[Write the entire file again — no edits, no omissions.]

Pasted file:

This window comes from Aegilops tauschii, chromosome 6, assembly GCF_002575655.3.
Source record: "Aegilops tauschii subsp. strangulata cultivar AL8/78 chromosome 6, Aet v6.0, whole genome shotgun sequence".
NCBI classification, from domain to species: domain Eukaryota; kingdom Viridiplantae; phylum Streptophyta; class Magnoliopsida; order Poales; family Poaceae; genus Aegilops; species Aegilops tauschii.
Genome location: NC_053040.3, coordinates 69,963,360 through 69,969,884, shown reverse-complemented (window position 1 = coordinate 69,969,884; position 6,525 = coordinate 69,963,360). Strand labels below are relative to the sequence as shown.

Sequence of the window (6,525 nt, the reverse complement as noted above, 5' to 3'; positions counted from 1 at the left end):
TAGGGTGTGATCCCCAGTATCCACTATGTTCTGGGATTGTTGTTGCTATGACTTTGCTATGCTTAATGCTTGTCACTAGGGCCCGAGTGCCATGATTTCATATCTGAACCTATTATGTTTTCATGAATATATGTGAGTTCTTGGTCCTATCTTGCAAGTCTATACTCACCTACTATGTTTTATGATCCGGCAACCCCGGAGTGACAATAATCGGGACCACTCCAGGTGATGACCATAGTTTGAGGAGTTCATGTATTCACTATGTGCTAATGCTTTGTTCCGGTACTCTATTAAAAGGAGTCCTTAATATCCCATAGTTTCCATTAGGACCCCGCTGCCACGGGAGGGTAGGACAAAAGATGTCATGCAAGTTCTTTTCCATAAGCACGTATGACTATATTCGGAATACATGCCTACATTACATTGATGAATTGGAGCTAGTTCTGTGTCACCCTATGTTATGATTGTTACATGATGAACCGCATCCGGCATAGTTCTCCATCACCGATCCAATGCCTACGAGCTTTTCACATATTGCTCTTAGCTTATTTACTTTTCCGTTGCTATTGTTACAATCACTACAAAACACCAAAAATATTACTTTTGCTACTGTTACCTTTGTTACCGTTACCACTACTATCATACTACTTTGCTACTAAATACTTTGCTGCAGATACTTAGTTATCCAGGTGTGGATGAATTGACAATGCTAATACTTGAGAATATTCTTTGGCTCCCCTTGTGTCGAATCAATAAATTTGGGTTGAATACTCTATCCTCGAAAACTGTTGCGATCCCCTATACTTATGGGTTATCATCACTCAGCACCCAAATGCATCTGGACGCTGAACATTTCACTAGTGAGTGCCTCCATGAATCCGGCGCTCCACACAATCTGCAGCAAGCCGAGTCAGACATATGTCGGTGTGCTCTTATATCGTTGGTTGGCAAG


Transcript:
This window comes from Aegilops tauschii, chromosome 6, assembly GCF_002575655.3.
Source record: "Aegilops tauschii subsp. strangulata cultivar AL8/78 chromosome 6, Aet v6.0, whole genome shotgun sequence".
NCBI classification, from domain to species: domain Eukaryota; kingdom Viridiplantae; phylum Streptophyta; class Magnoliopsida; order Poales; family Poaceae; genus Aegilops; species Aegilops tauschii.
Genome location: NC_053040.3, coordinates 69,963,360 through 69,969,884, shown reverse-complemented (window position 1 = coordinate 69,969,884; position 6,525 = coordinate 69,963,360). Strand labels below are relative to the sequence as shown.

Sequence of the window (6,525 nt, the reverse complement as noted above, 5' to 3'; positions counted from 1 at the left end):
TAGGGTGTGATCCCCAGTATCCACTATGTTCTGGGATTGTTGTTGCTATGACTTTGCTATGCTTAATGCTTGTCACTAGGGCCCGAGTGCCATGATTTCATATCTGAACCTATTATGTTTTCATGAATATATGTGAGTTCTTGGTCCTATCTTGCAAGTCTATACTCACCTACTATGTTTTATGATCCGGCAACCCCGGAGTGACAATAATCGGGACCACTCCAGGTGATGACCATAGTTTGAGGAGTTCATGTATTCACTATGTGCTAATGCTTTGTTCCGGTACTCTATTAAAAGGAGTCCTTAATATCCCATAGTTTCCATTAGGACCCCGCTGCCACGGGAGGGTAGGACAAAAGATGTCATGCAAGTTCTTTTCCATAAGCACGTATGACTATATTCGGAATACATGCCTACATTACATTGATGAATTGGAGCTAGTTCTGTGTCACCCTATGTTATGATTGTTACATGATGAACCGCATCCGGCATAGTTCTCCATCACCGATCCAATGCCTACGAGCTTTTCACATATTGCTCTTAGCTTATTTACTTTTCCGTTGCTATTGTTACAATCACTACAAAACACCAAAAATATTACTTTTGCTACTGTTACCTTTGTTACCGTTACCACTACTATCATACTACTTTGCTACTAAATACTTTGCTGCAGATACTTAGTTATCCAGGTGTGGATGAATTGACAATGCTAATACTTGAGAATATTCTTTGGCTCCCCTTGTGTCGAATCAATAAATTTGGGTTGAATACTCTATCCTCGAAAACTGTTGCGATCCCCTATACTTATGGGTTATCATCACTCAGCACCCAAATGCATCTGGACGCTGAACATTTCACTAGTGAGTGCCTCCATGAATCCGGCGCTCCACACAATCTGCAGCAAGCCGAGTCAGACATATGTCGGTGTGCTCTTATATCGTTGGTTGGCAAG